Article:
Pressure increases for Meta to overhaul African content moderation


As Meta's main third-party content moderator in Africa pulls out, rights groups are calling for the company to overhaul its practices.

Meta's content moderation practices in Africa are coming under increasing fire. A recent lawsuit claims that the company has effectively fuelled violence in Ethiopia’s civil war, and one of its main contractors in the region has withdrawn its moderation services.

Launched in December, the lawsuit alleges that the company has failed to employ enough content moderation staff speaking local languages and has amplified hateful content.

"The spread of dangerous content on Facebook lies at the heart of Meta’s pursuit of profit, as its systems are designed to keep people engaged," says Flavia Mwangovya, Amnesty International’s deputy regional director of East Africa, Horn, and Great Lakes Region.

"This legal action is a significant step in holding Meta to account for its harmful business model."

The case is being brought by Kenyan rights group Katiba Institute, and Ethiopian researchers Fisseha Tekle and Abrham Meareg, whose father Professor Meareg Amare was accused in a series of Facebook posts of having stolen equipment from Ethiopia's Bahir Dar University, where he worked.

Some of the posts gave the neighborhood where he lived and called for his death ⁠— after which he was shot outside his home and left to bleed to death.

The complainants are calling on Meta to start demoting violent incitement in a similar way to its actions following the US Capitol riots of 6 January 2021.

They also want the company to employ more content moderators, in particular people who can handle posts in the minority local languages, and to create a $2.4 billion restitution fund for victims of hate and violence.

Contractor pulls out

Now, though, Meta's content moderation in Africa is becoming even more mired in controversy, with the news that its main contractor in the region, Nairobi-based Sama, is pulling out of the arrangement and cutting around 200 staff.

While the company was originally hired to carry out data labeling, its work quickly expanded to include the moderation of extremely graphic violence, including beheadings and child abuse.

It, too, is the subject of a lawsuit (along with Meta), with claims that it has been subjecting staff to 'forced labor and human trafficking for labor'. It's also been accused of hiring people as 'call center staff' and the like without making clear what the work actually involved.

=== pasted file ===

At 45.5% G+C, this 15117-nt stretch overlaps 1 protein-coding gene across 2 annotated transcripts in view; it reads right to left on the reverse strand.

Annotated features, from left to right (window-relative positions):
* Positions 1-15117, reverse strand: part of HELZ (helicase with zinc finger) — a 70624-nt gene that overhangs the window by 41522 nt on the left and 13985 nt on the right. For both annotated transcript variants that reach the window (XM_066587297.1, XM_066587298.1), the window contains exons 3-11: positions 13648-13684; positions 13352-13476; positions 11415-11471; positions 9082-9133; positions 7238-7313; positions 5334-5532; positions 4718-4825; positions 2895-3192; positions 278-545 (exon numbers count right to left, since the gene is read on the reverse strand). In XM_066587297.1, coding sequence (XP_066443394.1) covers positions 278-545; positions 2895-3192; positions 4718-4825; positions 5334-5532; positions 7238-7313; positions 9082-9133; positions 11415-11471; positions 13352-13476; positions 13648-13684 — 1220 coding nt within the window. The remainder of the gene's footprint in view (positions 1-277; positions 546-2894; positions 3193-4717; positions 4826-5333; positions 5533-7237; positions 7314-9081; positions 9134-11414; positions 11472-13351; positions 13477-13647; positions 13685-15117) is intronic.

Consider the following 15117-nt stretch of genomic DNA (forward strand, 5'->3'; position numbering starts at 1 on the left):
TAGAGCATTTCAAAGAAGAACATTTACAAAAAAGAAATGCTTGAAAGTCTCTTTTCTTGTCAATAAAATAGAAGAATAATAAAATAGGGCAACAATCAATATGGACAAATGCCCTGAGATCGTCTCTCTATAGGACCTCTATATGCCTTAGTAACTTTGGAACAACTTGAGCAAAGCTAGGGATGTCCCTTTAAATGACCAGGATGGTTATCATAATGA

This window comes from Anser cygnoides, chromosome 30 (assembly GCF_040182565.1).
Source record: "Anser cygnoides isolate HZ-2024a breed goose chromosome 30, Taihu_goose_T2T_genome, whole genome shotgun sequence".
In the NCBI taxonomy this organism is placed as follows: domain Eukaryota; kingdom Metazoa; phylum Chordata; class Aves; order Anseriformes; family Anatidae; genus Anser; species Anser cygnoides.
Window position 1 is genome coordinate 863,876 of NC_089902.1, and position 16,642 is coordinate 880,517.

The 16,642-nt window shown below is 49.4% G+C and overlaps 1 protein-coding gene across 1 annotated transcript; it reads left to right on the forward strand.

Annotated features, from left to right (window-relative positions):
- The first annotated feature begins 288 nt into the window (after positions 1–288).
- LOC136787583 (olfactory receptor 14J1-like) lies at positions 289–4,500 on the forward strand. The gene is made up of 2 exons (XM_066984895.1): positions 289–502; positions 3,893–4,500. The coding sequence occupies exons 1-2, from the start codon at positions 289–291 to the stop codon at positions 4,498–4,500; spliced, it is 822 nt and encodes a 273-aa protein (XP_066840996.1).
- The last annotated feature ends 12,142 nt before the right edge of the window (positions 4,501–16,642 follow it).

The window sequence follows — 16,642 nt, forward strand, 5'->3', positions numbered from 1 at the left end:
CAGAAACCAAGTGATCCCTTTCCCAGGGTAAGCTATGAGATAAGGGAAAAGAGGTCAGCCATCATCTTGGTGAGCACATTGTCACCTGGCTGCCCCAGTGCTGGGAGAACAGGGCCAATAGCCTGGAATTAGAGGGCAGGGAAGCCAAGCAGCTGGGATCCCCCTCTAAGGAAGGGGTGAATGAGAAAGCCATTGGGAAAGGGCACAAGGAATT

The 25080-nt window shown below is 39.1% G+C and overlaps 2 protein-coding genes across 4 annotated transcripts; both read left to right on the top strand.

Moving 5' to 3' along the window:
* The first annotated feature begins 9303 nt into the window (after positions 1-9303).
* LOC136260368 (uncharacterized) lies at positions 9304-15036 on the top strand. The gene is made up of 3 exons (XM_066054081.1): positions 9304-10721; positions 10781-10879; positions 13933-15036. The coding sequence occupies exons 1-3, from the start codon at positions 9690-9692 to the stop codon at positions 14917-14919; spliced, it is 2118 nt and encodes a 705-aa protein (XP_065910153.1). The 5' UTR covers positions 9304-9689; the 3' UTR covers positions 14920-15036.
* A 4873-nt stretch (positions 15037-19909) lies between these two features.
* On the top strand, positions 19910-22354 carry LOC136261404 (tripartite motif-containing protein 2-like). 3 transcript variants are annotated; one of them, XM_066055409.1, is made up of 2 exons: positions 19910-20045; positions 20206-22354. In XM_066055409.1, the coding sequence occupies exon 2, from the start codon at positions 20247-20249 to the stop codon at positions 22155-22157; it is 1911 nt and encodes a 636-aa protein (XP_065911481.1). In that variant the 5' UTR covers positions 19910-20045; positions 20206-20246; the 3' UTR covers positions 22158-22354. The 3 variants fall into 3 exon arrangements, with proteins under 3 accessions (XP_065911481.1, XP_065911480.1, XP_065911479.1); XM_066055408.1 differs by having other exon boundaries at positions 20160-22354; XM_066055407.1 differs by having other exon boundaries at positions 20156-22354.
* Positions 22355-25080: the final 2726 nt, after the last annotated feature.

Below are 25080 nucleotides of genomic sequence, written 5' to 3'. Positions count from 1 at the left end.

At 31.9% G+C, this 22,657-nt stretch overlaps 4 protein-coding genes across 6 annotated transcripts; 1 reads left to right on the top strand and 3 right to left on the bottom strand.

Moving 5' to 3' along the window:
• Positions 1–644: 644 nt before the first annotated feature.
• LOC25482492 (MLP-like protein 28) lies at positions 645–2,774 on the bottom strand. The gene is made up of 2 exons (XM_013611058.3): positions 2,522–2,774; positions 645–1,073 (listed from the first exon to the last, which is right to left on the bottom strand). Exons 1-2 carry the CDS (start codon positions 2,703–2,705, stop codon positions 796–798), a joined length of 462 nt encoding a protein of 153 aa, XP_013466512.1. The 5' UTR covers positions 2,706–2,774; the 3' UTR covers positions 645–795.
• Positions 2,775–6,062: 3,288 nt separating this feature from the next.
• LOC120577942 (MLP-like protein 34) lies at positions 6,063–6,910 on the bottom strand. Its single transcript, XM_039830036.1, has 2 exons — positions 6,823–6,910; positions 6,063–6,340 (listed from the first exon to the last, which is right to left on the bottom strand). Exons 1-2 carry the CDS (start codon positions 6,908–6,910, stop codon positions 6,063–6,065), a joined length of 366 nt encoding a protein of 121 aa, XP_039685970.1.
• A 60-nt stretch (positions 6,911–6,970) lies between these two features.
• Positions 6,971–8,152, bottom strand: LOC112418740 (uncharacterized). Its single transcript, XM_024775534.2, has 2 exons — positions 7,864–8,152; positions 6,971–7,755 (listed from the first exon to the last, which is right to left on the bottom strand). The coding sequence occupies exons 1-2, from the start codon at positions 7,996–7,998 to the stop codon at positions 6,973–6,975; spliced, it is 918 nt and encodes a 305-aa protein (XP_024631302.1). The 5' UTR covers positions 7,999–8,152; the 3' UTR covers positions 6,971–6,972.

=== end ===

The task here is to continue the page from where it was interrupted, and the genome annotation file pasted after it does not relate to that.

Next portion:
Now, Sama's departure from the scene is prompting rights groups to renew their calls for Meta to radically overhaul its content management practices.

"Meta should increase the number of moderators for the region to adequately cover local languages and dialects, and also be more transparent about their algorithms which are promoting harmful content," says Access Now’s Bridget Andere.

Not the first time

Meta's come under fire for inadequate content moderation before. Late in 2021, Rohingya refugees from Myanmar filed a lawsuit against the company, alleging that it failed to take action against anti-Rohingya hate speech that fuelled violence - with the company acknowledging that it failed to do enough.

And last October, an investigation by rights group Global Witness found that, in the run-up to the Brazilian presidential election, 100% of ads submitted for approval to Facebook were approved for publication, despite including incorrect information such as the date of voting, denying the credibility of the election and urging people not to vote.

"This key vote in Brazil has been marred by a huge spike in political violence, killings, threats and kidnappings. It’s a sad reality that this tense environment has been fuelled online," commented Jon Lloyd, senior adviser at Global Witness. "The issues raised here are not simply what could or might be happening ⁠— it is happening."

Meta is of course, defending itself against accusations that it's failing to adequately moderate content in Africa.

"Our safety and integrity work in Ethiopia is guided by feedback from local civil society organizations and international institutions," says a spokesperson.

"We employ staff with local knowledge and expertise, and continue to develop our capabilities to catch violating content in the most widely spoken languages in the country, including Amharic, Oromo, Somali and Tigrinya."

However, it's clear that at times of conflict or uncertainty, more needs to be done. While issues around minority languages have clearly played a part in Meta's level of content moderation in Ethiopia, Global Witness says the company's 'extremely poor' at moderating even content in the country's main language.

The departure of Sama gives Meta an easy opportunity to overhaul its content moderation practices in the region, with Cori Crider, director of Foxglove, which is supporting the legal action, telling Reuters that Facebook should 'take moderation in-house, hire every one of the 260 content moderators in Nairobi who do vital safety work, and value these people with decent wages, full clinical mental health support and dignity and prestige'.

Meta has so far simply commented that, following Sama's departure, it aims to 'ensure there's no impact on our ability to review content'.

However, this will, of course, be easier said than done. Given the working conditions that Sama staff have complained about, it may be hard to tempt qualified workers to sign up. Doing so may mean Meta has to pay them a great deal more ⁠— and so it should.


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